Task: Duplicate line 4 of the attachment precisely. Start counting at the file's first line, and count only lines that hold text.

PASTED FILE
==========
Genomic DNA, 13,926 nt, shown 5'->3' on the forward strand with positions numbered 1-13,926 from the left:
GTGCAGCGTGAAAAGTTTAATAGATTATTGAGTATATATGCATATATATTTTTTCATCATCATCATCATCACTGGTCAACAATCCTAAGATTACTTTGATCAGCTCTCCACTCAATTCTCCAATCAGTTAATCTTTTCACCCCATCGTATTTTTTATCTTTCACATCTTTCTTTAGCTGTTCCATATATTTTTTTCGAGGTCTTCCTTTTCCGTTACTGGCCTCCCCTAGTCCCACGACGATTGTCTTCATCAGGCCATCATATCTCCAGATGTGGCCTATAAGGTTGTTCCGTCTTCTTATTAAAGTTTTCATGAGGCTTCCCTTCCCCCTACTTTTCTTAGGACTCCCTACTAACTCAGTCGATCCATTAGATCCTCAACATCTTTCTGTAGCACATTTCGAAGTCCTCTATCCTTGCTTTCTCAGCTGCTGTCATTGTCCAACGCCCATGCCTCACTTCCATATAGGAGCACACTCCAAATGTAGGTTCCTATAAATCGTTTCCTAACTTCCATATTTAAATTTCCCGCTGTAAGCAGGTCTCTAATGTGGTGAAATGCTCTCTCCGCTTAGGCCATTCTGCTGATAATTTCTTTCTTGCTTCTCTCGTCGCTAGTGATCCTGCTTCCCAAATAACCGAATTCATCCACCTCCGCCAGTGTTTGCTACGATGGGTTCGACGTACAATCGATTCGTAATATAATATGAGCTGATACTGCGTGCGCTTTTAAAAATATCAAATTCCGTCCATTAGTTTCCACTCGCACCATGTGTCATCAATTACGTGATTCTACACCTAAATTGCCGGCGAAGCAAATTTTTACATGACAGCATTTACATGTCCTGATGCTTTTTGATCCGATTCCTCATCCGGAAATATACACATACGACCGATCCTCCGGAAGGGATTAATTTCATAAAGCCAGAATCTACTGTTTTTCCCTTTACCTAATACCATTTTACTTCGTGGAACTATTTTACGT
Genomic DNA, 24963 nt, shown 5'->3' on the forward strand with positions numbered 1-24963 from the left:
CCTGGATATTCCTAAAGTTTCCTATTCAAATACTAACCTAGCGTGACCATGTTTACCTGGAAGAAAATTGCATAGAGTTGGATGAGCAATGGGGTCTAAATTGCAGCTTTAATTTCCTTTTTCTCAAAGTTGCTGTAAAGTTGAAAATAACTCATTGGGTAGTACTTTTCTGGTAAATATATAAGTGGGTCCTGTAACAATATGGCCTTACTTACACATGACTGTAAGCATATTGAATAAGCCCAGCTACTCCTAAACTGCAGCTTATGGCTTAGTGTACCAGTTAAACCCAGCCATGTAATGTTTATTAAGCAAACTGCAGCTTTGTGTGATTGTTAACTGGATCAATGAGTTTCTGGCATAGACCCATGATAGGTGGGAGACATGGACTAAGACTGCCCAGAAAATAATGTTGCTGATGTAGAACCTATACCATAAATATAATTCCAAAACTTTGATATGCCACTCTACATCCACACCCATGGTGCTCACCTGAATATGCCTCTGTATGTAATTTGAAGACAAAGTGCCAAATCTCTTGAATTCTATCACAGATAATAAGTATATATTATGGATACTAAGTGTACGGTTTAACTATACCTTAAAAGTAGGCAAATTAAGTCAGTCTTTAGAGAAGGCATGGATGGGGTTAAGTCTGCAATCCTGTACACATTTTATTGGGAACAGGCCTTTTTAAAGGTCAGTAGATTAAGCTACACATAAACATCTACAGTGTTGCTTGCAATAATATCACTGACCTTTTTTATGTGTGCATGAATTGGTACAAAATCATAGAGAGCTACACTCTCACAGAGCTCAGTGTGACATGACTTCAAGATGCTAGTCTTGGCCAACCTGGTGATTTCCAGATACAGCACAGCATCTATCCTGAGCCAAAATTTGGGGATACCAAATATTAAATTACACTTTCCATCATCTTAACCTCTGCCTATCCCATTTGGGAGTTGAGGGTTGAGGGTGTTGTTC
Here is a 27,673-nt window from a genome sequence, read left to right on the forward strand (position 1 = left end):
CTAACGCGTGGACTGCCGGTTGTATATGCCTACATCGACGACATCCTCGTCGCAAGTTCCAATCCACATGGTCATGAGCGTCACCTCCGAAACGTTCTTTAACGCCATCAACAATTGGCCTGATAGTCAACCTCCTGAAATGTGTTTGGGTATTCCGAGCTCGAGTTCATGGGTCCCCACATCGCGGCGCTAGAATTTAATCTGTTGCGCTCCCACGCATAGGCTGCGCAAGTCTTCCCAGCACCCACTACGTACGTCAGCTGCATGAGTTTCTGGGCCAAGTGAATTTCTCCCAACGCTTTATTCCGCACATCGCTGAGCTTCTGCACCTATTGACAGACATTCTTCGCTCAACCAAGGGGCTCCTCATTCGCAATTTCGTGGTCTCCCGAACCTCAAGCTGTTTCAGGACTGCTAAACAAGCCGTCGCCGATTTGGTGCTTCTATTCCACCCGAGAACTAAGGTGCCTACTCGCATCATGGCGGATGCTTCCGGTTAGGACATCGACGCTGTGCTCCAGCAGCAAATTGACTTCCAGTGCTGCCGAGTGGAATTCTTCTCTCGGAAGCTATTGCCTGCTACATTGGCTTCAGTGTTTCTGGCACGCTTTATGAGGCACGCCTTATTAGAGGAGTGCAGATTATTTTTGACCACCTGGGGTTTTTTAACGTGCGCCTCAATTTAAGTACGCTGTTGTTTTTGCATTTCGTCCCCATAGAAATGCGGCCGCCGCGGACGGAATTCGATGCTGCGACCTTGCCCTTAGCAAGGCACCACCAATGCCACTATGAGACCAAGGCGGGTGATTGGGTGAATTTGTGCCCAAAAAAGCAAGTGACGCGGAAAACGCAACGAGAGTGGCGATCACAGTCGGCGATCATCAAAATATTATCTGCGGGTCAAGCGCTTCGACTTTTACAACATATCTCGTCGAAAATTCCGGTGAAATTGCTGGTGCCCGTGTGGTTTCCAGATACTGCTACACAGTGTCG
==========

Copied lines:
CCTGGATATTCCTAAAGTTTCCTATTCAAATACTAACCTAGCGTGACCATGTTTACCTGGAAGAAAATTGCATAGAGTTGGATGAGCAATGGGGTCTAAATTGCAGCTTTAATTTCCTTTTTCTCAAAGTTGCTGTAAAGTTGAAAATAACTCATTGGGTAGTACTTTTCTGGTAAATATATAAGTGGGTCCTGTAACAATATGGCCTTACTTACACATGACTGTAAGCATATTGAATAAGCCCAGCTACTCCTAAACTGCAGCTTATGGCTTAGTGTACCAGTTAAACCCAGCCATGTAATGTTTATTAAGCAAACTGCAGCTTTGTGTGATTGTTAACTGGATCAATGAGTTTCTGGCATAGACCCATGATAGGTGGGAGACATGGACTAAGACTGCCCAGAAAATAATGTTGCTGATGTAGAACCTATACCATAAATATAATTCCAAAACTTTGATATGCCACTCTACATCCACACCCATGGTGCTCACCTGAATATGCCTCTGTATGTAATTTGAAGACAAAGTGCCAAATCTCTTGAATTCTATCACAGATAATAAGTATATATTATGGATACTAAGTGTACGGTTTAACTATACCTTAAAAGTAGGCAAATTAAGTCAGTCTTTAGAGAAGGCATGGATGGGGTTAAGTCTGCAATCCTGTACACATTTTATTGGGAACAGGCCTTTTTAAAGGTCAGTAGATTAAGCTACACATAAACATCTACAGTGTTGCTTGCAATAATATCACTGACCTTTTTTATGTGTGCATGAATTGGTACAAAATCATAGAGAGCTACACTCTCACAGAGCTCAGTGTGACATGACTTCAAGATGCTAGTCTTGGCCAACCTGGTGATTTCCAGATACAGCACAGCATCTATCCTGAGCCAAAATTTGGGGATACCAAATATTAAATTACACTTTCCATCATCTTAACCTCTGCCTATCCCATTTGGGAGTTGAGGGTTGAGGGTGTTGTTC